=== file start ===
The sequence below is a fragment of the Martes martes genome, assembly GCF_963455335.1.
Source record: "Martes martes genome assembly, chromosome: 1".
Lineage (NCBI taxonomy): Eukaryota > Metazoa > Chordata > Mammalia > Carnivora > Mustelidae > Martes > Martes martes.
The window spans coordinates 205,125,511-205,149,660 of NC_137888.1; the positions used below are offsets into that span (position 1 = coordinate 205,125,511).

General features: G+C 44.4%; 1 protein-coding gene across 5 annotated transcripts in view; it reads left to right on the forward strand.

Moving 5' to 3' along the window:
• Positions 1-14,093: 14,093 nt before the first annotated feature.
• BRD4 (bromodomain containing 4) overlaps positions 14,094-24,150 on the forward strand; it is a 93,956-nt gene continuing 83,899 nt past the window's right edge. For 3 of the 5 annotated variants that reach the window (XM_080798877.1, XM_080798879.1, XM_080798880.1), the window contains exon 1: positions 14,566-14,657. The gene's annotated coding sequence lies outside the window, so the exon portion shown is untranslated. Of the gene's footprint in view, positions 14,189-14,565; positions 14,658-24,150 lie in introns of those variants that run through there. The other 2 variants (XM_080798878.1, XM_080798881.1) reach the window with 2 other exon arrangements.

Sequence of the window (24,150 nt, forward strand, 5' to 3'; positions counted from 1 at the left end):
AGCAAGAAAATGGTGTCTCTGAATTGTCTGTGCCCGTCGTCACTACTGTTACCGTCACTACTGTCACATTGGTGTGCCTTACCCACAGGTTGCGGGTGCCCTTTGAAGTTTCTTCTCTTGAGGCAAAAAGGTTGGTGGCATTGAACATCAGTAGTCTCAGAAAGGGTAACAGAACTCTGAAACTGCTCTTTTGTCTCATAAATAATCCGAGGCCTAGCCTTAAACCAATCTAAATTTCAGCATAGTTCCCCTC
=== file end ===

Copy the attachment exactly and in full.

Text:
The sequence below is a fragment of the Martes martes genome, assembly GCF_963455335.1.
Source record: "Martes martes genome assembly, chromosome: 1".
Lineage (NCBI taxonomy): Eukaryota > Metazoa > Chordata > Mammalia > Carnivora > Mustelidae > Martes > Martes martes.
The window spans coordinates 205,125,511-205,149,660 of NC_137888.1; the positions used below are offsets into that span (position 1 = coordinate 205,125,511).

General features: G+C 44.4%; 1 protein-coding gene across 5 annotated transcripts in view; it reads left to right on the forward strand.

Moving 5' to 3' along the window:
• Positions 1-14,093: 14,093 nt before the first annotated feature.
• BRD4 (bromodomain containing 4) overlaps positions 14,094-24,150 on the forward strand; it is a 93,956-nt gene continuing 83,899 nt past the window's right edge. For 3 of the 5 annotated variants that reach the window (XM_080798877.1, XM_080798879.1, XM_080798880.1), the window contains exon 1: positions 14,566-14,657. The gene's annotated coding sequence lies outside the window, so the exon portion shown is untranslated. Of the gene's footprint in view, positions 14,189-14,565; positions 14,658-24,150 lie in introns of those variants that run through there. The other 2 variants (XM_080798878.1, XM_080798881.1) reach the window with 2 other exon arrangements.

Sequence of the window (24,150 nt, forward strand, 5' to 3'; positions counted from 1 at the left end):
AGCAAGAAAATGGTGTCTCTGAATTGTCTGTGCCCGTCGTCACTACTGTTACCGTCACTACTGTCACATTGGTGTGCCTTACCCACAGGTTGCGGGTGCCCTTTGAAGTTTCTTCTCTTGAGGCAAAAAGGTTGGTGGCATTGAACATCAGTAGTCTCAGAAAGGGTAACAGAACTCTGAAACTGCTCTTTTGTCTCATAAATAATCCGAGGCCTAGCCTTAAACCAATCTAAATTTCAGCATAGTTCCCCTC